When broadcast giant Sky teamed up with WWF back in 2009 it was one of the biggest corporate conservation partnerships going – and also one of the first. It all centred on tackling one of society’s biggest issues: deforestation and climate change. So what triggered an entertainment company into thinking it could take on such a challenge?
Fiona Ball, Head of Responsible Business at Sky, says that prior to the collaboration, Sky’s sustainability focus had very much concentrated on internal priorities such as examining its own carbon footprint and working towards becoming a carbon-neutral organisation. The WWF partnership however shifted that focus to become more outward-looking.
“We declared ourselves carbon neutral in 2006 and we were looking more and more at energy efficiency. The energy consumption of our set-top box was a big part of our thinking and at the time we were also printing a monthly magazine, so paper and, ultimately deforestation, were also very much on our customers’ radar,” explains Ball.
The entertainment company felt that this was an area where it could engage consumers on the environment. “It was fitting for a communications business to be involved in this way and at the time no one else was doing it,” recalls Ball.
As a result, the six-year campaign with WWF to help save one billion trees in the Amazon was born. Called, Sky Rainforest Rescue, it aimed to protect rainforest covering over three million hectares in the state of Acre in Brazil.
“It was very much a tri-partite agreement between Sky, WWF (both in the UK and Brazil) and the State of Acre in Brazil. You need that to actually achieve on the ground,” says Ball.
One of the biggest challenges at the outset of such a big partnership was working out what exactly was each organisation’s role. “Over time agreements became more robust as roles were clarified. Sky’s involvement was very much on the commuications side and WWF brought the forestry expertise,” explains Ball.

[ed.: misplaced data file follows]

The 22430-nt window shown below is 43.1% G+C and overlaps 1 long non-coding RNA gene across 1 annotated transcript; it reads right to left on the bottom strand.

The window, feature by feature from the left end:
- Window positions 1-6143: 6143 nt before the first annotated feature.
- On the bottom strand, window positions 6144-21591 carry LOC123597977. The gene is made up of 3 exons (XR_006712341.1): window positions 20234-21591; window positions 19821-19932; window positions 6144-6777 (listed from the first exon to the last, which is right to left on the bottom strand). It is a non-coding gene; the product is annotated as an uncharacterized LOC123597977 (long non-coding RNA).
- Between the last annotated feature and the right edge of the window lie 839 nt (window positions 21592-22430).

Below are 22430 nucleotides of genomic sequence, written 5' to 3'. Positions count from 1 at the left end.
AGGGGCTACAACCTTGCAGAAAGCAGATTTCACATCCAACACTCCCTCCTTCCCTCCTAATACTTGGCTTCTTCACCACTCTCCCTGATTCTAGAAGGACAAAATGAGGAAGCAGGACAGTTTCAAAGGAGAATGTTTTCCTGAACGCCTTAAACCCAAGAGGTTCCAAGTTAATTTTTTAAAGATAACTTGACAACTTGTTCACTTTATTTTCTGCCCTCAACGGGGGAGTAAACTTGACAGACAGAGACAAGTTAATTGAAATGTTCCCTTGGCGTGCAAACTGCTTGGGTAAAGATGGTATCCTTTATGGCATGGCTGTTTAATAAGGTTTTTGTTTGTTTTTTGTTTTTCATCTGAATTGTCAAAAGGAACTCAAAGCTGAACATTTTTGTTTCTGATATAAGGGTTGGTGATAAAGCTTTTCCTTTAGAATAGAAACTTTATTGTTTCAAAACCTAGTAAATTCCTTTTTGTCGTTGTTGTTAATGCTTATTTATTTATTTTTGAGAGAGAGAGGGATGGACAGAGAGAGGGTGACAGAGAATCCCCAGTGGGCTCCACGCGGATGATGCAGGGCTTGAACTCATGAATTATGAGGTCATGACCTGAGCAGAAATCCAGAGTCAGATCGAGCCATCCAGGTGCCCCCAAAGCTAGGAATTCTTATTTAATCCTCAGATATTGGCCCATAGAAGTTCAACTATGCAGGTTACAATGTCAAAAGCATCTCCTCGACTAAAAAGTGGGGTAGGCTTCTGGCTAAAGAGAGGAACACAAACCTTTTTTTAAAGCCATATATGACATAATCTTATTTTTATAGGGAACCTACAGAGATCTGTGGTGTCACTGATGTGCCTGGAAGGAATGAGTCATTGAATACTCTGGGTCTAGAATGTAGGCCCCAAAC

Another of the early challenges was that it was two big brands coming together for the first time. “We had to get used to the way the different brands worked and communicated. Even the language we used in advertising was different,” Ball recalls.
Early on in the campaign the key performance indicator was the amount of money raised. Sky knew that it had to raise £9m in order to reach its goal of helping to save 1bn trees – it ultimately reached £9.5m (including Sky’s match funding of£4m) - so the focus was very much on that. High profile British stars like Lily Cole helped in promoting awareness of the campaign and the reach was not confined to Sky television channels. “There was outreach advertising on Channel 4 and ITV too,” says Ball.
Once the funds were raised, and there were results from the activity on the ground, the partnership focused on raising awareness of deforestation in the UK and Ireland and helping people to take action. “We needed to see what behaviours were changing,” says Ball. Indeed, Sky monitored its awareness building work through regular surveys. “Every quarter we’d ask our customer base about the initiative.”
Almost half of its audience (47%) were aware of the campaign and committed to changing their behaviours, Ball maintains. “They made hugely personal and individual commitments such as changing the way they travel to work one day a week.”